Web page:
didn't flinch. She only had to look in the eyes of her
three children, and in the eyes of the thousands of
women and girls who were blossoming right along
with the trees, and she found the strength to continue.

And that is how it came to be that 30 million trees
have been planted in Africa, one tree at a time.
The landscapes--both the external one of the land
and the internal one of the people--have been transformed.

In 2002, the people of Kenya held a democratic
election, and the president who opposed Wangari and
her Green Belt Movement is no longer in office.
And Wangari is now Kenya's
Assistant Minister for the Environment.

She is 65 years old,
and this year she planted one more tree
in celebration and thanksgiving
for being given a very great honor:

Wangari Maathai has been awarded
the Nobel Peace Prize. She is the first
African woman to receive this award.

After she was notified, she gave a speech entitled,
"What Do Trees Have To Do With Peace?"
She pointed out how most wars are fought
over limited natural resources, such as oil, land,
coal or diamonds. She called for an end to
corporate greed, and for leaders to build more
just societies. She added:

"Our recent experience in Kenya gives hope
to all who have been struggling for a better future.
It shows it is possible to bring about positive change,
and still do it peacefully. All it takes is courage and
perseverance, and a belief that positive change is possible.
That is why the slogan for our campaign was 'It is Possible!'"

"On behalf of all African women, I want to express
my profound appreciation for this honour,
which will serve to encourage women in Kenya,
in Africa, and around the world to raise their
voices and not to be deterred."

"When we plant trees, we plant the seeds of
peace and seeds of hope. We also secure the future
for our children. I call on those around the world
to celebrate by planting a tree wherever you are."

As she received the Nobel Peace Prize this week
in Oslo, she invited us all to get involved:

"Today we are faced with a challenge
that calls for a shift in our thinking, so that
humanity stops threatening its life-support system.
We are called to assist the Earth to heal her wounds
and in the process heal our own."

 

Oak, Holly, Birch or Pine

all are wonderous all sublime





Rooted in the earth waving to the sky

such stories they may tell by and by





Sensing changing seasons years and decades

never asking favour nor wanting time delayed





Let us keep on planting assisting nature in her task

do we do the right thing do we need to ask





Trees for the future helping soil and helping soul

please just keep on digging and planting up each hole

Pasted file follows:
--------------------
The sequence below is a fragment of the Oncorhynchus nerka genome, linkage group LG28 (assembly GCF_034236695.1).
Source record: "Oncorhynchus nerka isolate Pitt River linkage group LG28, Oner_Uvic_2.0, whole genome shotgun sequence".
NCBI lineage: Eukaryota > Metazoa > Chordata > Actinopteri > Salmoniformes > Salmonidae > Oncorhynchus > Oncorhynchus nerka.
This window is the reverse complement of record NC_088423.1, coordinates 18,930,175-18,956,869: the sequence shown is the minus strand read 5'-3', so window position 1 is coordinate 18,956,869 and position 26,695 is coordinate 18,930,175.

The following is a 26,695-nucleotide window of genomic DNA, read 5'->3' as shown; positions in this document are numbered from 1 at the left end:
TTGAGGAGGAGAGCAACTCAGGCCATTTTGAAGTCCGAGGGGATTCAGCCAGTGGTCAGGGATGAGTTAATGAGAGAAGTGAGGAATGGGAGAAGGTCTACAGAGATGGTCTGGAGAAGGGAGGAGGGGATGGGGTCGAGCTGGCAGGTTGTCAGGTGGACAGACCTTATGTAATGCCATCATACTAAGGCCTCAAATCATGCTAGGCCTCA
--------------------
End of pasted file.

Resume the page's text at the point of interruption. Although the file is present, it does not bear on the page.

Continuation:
Favourite Christmas Tree by Joan Poulson
We bought a tree with roots
that we could plant outside after Christmas
and, in it's green pine branches, found
a tiny domed nest.
'It must have been built in spring
by a wren,' Mum said.
The feathers were still soft.
Little twigs and bits of moss  
were twined, woven so beautifully
I didn't want to cover it with lights or take it inside
away from other growing things.
'Let's plant it now!' I cried.
'Here, in our garden and every year
we'll cover it with nuts and fat.....
On Christmas Eve we'll put one star on top
so all the birds will come to feast,
welcoming Christmas Day.
And at midnight, when animals can speak
the birds will say:
Share with us, we have enough for all.'
That night, small rustlings woke me, very late,
and through the window I saw white birds
like snowflakes, fluttering everywhere,
and Earth chuckled,
warm beneath her coverlet of animals......
The tree shone diamond-bright, lit with icicles  -
and jay and jackdaw, robin, song-thrush, finch,
birds of every sort pulled at fresh sweet nuts
and seeds we'd hung. And some they dropped  
to make a ground-spread feast.
Then a wren bobbed from the branches  -
soft brown feathers aglow, touched with gold
and on the tree three stars appeared
lighting the night
lighting everything I could see
and everything, everywhere.....
shining
in me.
Emancipation Proclamation Whereas it minds its own business & lives in its one place so faithfully & its trunk supports us when we lean against it & its branches remind us of how we think Whereas its keeps no bank account but hoards carbon & does not discriminate between starlings and robins & provides free housing for insects & squirrels & lifts its heartwood grave into the air Whereas it holds our firmament in place & writes underground gospel with its roots & whispers us oxygen with its leaves & may not survive its new climate of ultraviolet We the people for ourselves & our children necessarily proclaim this tree free from commerce & belonging to it self as long as it & we shall live.

Home - Discover Forest Foods
Trees are Good for You - Tree Planting & Restoration
Tree Foods & Remedies - Education -
Activities & Events - Contact Us
Get involved - Donating & Fundraising - Poetry - Interesting Links

 

Reconnecting People and Plants